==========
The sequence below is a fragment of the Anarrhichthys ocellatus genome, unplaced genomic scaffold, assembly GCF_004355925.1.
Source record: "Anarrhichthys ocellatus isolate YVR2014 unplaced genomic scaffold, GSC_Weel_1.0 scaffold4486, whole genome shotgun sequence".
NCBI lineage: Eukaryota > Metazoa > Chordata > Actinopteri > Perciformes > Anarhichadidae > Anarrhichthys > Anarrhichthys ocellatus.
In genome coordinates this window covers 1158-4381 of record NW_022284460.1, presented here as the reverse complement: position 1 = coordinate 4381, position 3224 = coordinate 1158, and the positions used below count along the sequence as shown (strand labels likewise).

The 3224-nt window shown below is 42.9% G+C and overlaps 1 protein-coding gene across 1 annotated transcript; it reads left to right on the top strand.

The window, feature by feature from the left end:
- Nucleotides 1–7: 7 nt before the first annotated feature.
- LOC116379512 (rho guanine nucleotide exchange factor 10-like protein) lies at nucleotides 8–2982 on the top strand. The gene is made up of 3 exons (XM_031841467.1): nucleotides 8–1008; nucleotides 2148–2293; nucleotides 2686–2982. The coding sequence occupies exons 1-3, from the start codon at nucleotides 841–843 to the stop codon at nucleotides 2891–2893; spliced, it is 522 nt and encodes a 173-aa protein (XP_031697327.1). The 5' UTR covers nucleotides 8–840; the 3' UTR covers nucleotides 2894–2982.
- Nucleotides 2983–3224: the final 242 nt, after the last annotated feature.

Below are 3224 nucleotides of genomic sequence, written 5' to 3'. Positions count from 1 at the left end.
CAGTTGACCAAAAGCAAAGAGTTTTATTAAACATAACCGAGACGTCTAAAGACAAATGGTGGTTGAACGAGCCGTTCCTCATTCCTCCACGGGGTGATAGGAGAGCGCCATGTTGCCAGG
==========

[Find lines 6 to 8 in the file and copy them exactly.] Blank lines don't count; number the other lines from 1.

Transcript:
The window, feature by feature from the left end:
- Nucleotides 1–7: 7 nt before the first annotated feature.
- LOC116379512 (rho guanine nucleotide exchange factor 10-like protein) lies at nucleotides 8–2982 on the top strand. The gene is made up of 3 exons (XM_031841467.1): nucleotides 8–1008; nucleotides 2148–2293; nucleotides 2686–2982. The coding sequence occupies exons 1-3, from the start codon at nucleotides 841–843 to the stop codon at nucleotides 2891–2893; spliced, it is 522 nt and encodes a 173-aa protein (XP_031697327.1). The 5' UTR covers nucleotides 8–840; the 3' UTR covers nucleotides 2894–2982.